The Planetary Content Team at NASA's Ames Research Center develops software that makes it easier for scientists and engineers to publish and access Earth and planetary imagery and data via the Internet. This includes both educational/outreach content aimed at the general public as well as technical data aimed at the scientific community. Headquartered in the Intelligent Systems Division at Ames, the team also includes partners in other areas of the agency and elsewhere.
The software toolkit, currently under development, builds on open-source software such as the NASA Vision Workbench, open standards such as the Open Gospatial Consortium's Web Map Service (WMS), and freely-available visualization tools such as Google Earth. To demonstrate and refine its toolkit, the Planetary Content Team also develops sample planetary content in collaboration with scientists and researchers.
You can now explore Mars in stunning interactive 3D using the new Mars feature of Google Earth! The Mars mode includes global 3D terrain; featured satellite images, including captions describing the science behind the breathtaking scenes; detailed maps of the Mars rover traverses, including StreetView-like panoramas; complete browsable indexes of all satellite images taken by the five major orbital cameras; and much more.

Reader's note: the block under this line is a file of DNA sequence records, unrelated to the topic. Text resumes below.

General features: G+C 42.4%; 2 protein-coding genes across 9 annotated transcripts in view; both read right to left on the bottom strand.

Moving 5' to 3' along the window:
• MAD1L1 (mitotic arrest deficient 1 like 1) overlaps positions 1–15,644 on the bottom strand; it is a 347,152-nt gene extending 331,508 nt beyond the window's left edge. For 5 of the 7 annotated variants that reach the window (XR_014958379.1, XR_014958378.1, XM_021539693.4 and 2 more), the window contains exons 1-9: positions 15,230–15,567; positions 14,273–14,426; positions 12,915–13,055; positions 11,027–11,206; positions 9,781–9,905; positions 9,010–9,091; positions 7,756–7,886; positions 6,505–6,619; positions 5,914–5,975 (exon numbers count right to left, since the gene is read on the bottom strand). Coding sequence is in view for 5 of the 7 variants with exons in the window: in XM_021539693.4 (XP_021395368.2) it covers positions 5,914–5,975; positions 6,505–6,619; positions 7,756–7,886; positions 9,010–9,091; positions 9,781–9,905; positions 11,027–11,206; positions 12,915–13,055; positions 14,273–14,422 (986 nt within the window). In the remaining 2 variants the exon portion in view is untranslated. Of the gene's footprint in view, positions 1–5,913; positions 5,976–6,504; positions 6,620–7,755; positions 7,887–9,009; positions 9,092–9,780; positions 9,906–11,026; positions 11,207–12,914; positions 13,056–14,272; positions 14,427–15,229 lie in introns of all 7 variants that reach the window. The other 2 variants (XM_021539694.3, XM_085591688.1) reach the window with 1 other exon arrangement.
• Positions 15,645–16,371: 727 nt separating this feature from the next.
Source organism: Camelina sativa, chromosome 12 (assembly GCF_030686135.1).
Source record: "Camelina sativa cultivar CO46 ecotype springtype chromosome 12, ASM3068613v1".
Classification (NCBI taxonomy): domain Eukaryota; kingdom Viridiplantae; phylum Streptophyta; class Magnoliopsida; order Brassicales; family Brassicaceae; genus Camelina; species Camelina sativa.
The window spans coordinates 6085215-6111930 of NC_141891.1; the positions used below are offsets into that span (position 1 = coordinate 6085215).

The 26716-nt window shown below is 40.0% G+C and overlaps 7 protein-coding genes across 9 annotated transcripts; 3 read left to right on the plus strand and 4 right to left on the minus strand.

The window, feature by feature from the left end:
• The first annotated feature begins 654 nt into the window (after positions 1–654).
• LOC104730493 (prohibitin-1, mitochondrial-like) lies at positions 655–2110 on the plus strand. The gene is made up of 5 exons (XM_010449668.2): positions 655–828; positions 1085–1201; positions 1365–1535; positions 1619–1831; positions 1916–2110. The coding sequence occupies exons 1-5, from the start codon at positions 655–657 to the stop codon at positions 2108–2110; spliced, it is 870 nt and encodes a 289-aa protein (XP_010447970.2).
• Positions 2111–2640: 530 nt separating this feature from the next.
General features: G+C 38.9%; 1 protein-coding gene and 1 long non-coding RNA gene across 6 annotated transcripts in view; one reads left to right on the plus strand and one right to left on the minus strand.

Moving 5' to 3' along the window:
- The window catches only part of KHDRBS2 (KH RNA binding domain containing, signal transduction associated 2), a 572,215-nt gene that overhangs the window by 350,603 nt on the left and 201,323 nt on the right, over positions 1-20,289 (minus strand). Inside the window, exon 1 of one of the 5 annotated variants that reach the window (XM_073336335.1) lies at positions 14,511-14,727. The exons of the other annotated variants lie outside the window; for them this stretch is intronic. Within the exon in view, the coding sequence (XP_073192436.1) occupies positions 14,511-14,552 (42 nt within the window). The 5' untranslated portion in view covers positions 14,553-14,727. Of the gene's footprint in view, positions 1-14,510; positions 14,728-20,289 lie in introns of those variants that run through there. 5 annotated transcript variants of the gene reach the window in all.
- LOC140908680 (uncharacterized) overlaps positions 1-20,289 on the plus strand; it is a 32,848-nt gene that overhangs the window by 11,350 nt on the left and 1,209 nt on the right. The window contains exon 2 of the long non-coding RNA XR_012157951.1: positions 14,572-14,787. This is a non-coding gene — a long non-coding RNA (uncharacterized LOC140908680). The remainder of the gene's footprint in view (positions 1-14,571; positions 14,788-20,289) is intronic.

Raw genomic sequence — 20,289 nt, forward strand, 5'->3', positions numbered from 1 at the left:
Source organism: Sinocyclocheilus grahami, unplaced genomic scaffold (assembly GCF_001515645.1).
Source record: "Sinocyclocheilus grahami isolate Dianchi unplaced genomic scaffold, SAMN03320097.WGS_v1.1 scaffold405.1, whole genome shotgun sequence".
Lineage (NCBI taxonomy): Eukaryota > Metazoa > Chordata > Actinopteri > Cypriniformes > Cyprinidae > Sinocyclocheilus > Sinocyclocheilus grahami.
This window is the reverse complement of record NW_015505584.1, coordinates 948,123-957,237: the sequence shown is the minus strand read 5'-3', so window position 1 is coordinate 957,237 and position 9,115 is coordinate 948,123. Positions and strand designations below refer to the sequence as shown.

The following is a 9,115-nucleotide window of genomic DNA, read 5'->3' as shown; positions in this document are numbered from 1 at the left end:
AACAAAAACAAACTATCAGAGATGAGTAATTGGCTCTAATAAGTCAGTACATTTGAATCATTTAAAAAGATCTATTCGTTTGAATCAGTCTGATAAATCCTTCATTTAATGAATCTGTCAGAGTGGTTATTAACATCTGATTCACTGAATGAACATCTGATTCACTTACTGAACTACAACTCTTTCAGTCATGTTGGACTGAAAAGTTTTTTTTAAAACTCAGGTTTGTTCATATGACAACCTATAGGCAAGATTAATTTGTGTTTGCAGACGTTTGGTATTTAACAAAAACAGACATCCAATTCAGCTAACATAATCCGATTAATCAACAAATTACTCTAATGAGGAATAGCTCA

Besides providing a rich, immersive 3D view of Mars that will aid public understanding of Mars science, Google Mars 3D gives researchers a platform for sharing data similar to what Google Earth provides for Earth scientists. The new Mars mode also allows users to add their own 3D content to the Mars map to share with the world.
Just like Mars mode above, there is also a Moon mode in Google Earth. The Moon mode includes global terrain and maps, featured satellite images, detailed maps of the Apollo surface missions, geologic charts, and more!
We have released extensions to the Google Maps API to make this web mapping frameworks more powerful and easy to use for Earth and planetary scientists.
The extensions that we have released provide support for north- and south-polar stereographic projections, allowing web maps of the Lunar and Martian poles, and also provide a new and improved general-purpose global Mars base map.
The KML file format has emerged as the de facto standard for sharing geospatial data for display and visualization. We have released key Lunar and Planetary datasets in KML form, so you can easily browse them using Google Earth or another KML-compliant geobrowser.
The Planetary Content Team develops mapping and educational tools for worlds beyond planet Earth.
The first of these to be publicly released is a set of updates to Google Moon, including:
The Planetary Content Team also manages the NASA Gallery layer in Google Earth (formerly known as NASA Featured Content). The first release includes: